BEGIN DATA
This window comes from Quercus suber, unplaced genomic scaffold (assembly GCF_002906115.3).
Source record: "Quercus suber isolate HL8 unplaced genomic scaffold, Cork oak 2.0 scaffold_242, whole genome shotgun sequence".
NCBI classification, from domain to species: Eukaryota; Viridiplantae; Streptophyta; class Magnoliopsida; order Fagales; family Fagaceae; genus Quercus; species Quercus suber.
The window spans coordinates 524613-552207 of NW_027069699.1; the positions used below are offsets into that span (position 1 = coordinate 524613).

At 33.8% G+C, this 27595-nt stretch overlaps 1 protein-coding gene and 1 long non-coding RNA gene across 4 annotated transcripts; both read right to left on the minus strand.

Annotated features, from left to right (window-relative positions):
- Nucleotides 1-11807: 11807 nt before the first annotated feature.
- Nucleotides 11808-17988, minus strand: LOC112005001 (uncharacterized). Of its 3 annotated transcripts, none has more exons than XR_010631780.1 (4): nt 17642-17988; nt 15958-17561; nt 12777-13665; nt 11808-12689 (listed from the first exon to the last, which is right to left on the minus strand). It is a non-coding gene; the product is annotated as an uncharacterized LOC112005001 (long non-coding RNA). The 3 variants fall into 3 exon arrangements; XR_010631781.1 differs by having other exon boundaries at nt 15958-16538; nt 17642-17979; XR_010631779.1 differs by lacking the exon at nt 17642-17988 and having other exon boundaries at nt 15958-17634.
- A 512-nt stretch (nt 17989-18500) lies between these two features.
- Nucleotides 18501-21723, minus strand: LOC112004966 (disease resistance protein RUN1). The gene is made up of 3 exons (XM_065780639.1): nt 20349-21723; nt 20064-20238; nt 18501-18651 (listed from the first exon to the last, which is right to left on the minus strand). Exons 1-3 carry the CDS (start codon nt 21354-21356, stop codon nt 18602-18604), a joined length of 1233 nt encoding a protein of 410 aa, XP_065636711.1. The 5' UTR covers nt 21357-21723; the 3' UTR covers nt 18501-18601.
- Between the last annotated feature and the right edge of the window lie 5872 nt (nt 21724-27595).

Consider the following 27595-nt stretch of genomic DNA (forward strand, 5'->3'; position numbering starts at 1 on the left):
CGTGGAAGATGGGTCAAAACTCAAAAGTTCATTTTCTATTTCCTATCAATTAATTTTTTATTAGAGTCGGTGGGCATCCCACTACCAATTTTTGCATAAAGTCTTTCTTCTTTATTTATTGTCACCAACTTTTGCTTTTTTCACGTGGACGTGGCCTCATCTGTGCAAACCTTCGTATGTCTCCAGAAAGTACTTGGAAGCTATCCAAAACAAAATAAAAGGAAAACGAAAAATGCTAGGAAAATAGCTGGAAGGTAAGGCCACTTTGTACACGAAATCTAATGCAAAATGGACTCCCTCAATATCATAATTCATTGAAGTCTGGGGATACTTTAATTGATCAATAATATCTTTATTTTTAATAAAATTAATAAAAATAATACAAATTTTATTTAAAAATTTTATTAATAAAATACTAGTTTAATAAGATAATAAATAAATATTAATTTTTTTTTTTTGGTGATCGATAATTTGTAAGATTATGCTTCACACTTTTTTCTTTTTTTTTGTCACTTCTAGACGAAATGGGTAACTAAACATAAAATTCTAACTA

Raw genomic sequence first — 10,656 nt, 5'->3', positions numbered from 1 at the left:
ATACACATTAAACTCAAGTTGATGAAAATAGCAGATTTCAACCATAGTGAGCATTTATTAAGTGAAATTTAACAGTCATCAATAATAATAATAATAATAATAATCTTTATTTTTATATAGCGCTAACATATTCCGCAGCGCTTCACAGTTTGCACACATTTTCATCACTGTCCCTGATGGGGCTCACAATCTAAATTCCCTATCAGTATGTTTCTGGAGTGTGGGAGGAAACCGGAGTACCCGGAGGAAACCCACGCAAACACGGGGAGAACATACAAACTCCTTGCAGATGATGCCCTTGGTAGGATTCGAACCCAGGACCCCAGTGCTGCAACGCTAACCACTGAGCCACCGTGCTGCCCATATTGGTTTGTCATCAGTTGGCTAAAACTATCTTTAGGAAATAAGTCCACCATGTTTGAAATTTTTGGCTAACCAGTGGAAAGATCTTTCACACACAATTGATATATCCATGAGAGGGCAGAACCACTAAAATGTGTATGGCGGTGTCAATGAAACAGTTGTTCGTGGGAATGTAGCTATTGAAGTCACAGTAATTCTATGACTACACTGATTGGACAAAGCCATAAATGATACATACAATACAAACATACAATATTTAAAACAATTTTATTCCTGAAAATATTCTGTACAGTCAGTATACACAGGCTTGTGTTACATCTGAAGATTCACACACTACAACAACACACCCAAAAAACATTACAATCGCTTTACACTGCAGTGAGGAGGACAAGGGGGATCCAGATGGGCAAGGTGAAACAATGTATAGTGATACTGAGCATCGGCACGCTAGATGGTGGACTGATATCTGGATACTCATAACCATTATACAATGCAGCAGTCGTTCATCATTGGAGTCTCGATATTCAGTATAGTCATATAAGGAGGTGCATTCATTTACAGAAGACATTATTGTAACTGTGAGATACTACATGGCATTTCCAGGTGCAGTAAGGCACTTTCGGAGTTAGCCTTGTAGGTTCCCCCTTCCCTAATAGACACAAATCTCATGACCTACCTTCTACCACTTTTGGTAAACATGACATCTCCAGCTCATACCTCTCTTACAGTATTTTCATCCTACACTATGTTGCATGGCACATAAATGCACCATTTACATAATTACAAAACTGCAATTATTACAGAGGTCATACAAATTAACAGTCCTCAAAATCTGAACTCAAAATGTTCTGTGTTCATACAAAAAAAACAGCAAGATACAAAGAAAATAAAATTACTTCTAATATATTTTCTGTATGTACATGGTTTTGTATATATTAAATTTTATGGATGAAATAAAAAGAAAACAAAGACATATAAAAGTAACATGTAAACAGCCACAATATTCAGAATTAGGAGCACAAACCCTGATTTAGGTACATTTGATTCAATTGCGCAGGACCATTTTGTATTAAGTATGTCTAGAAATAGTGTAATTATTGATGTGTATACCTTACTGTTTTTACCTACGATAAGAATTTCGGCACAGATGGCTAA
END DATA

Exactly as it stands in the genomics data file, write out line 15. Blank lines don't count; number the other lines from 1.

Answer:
ATACACATTAAACTCAAGTTGATGAAAATAGCAGATTTCAACCATAGTGAGCATTTATTAAGTGAAATTTAACAGTCATCAATAATAATAATAATAATAATAATCTTTATTTTTATATAGCGCTAACATATTCCGCAGCGCTTCACAGTTTGCACACATTTTCATCACTGTCCCTGATGGGGCTCACAATCTAAATTCCCTATCAGTATGTTTCTGGAGTGTGGGAGGAAACCGGAGTACCCGGAGGAAACCCACGCAAACACGGGGAGAACATACAAACTCCTTGCAGATGATGCCCTTGGTAGGATTCGAACCCAGGACCCCAGTGCTGCAACGCTAACCACTGAGCCACCGTGCTGCCCATATTGGTTTGTCATCAGTTGGCTAAAACTATCTTTAGGAAATAAGTCCACCATGTTTGAAATTTTTGGCTAACCAGTGGAAAGATCTTTCACACACAATTGATATATCCATGAGAGGGCAGAACCACTAAAATGTGTATGGCGGTGTCAATGAAACAGTTGTTCGTGGGAATGTAGCTATTGAAGTCACAGTAATTCTATGACTACACTGATTGGACAAAGCCATAAATGATACATACAATACAAACATACAATATTTAAAACAATTTTATTCCTGAAAATATTCTGTACAGTCAGTATACACAGGCTTGTGTTACATCTGAAGATTCACACACTACAACAACACACCCAAAAAACATTACAATCGCTTTACACTGCAGTGAGGAGGACAAGGGGGATCCAGATGGGCAAGGTGAAACAATGTATAGTGATACTGAGCATCGGCACGCTAGATGGTGGACTGATATCTGGATACTCATAACCATTATACAATGCAGCAGTCGTTCATCATTGGAGTCTCGATATTCAGTATAGTCATATAAGGAGGTGCATTCATTTACAGAAGACATTATTGTAACTGTGAGATACTACATGGCATTTCCAGGTGCAGTAAGGCACTTTCGGAGTTAGCCTTGTAGGTTCCCCCTTCCCTAATAGACACAAATCTCATGACCTACCTTCTACCACTTTTGGTAAACATGACATCTCCAGCTCATACCTCTCTTACAGTATTTTCATCCTACACTATGTTGCATGGCACATAAATGCACCATTTACATAATTACAAAACTGCAATTATTACAGAGGTCATACAAATTAACAGTCCTCAAAATCTGAACTCAAAATGTTCTGTGTTCATACAAAAAAAACAGCAAGATACAAAGAAAATAAAATTACTTCTAATATATTTTCTGTATGTACATGGTTTTGTATATATTAAATTTTATGGATGAAATAAAAAGAAAACAAAGACATATAAAAGTAACATGTAAACAGCCACAATATTCAGAATTAGGAGCACAAACCCTGATTTAGGTACATTTGATTCAATTGCGCAGGACCATTTTGTATTAAGTATGTCTAGAAATAGTGTAATTATTGATGTGTATACCTTACTGTTTTTACCTACGATAAGAATTTCGGCACAGATGGCTAA